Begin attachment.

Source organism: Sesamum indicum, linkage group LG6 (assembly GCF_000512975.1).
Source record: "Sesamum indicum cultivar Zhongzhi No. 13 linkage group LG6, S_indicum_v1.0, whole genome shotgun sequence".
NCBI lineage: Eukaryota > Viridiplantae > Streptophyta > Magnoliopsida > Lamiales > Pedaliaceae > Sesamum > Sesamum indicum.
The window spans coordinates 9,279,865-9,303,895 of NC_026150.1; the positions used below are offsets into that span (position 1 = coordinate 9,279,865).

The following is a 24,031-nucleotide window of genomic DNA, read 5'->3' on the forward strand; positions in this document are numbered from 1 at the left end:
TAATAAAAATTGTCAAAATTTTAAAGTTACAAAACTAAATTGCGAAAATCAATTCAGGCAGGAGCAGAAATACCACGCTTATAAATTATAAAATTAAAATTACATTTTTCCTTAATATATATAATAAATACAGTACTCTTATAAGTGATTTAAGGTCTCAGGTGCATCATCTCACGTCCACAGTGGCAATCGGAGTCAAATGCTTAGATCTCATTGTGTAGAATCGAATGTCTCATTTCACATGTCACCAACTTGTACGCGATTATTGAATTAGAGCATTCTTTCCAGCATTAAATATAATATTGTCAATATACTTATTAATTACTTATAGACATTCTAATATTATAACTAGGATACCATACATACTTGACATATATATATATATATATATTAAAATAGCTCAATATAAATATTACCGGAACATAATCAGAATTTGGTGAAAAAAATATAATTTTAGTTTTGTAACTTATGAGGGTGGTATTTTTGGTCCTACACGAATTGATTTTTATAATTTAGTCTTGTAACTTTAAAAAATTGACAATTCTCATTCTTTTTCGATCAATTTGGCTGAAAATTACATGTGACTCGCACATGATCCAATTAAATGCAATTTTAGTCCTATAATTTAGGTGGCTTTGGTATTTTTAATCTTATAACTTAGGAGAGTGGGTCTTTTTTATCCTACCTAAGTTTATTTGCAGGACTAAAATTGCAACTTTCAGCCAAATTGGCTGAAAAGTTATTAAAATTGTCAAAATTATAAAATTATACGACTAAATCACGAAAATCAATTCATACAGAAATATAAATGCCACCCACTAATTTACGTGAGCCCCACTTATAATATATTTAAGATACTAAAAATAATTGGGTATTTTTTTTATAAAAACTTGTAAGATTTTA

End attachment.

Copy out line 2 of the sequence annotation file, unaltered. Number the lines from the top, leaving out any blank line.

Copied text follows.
Source record: "Sesamum indicum cultivar Zhongzhi No. 13 linkage group LG6, S_indicum_v1.0, whole genome shotgun sequence".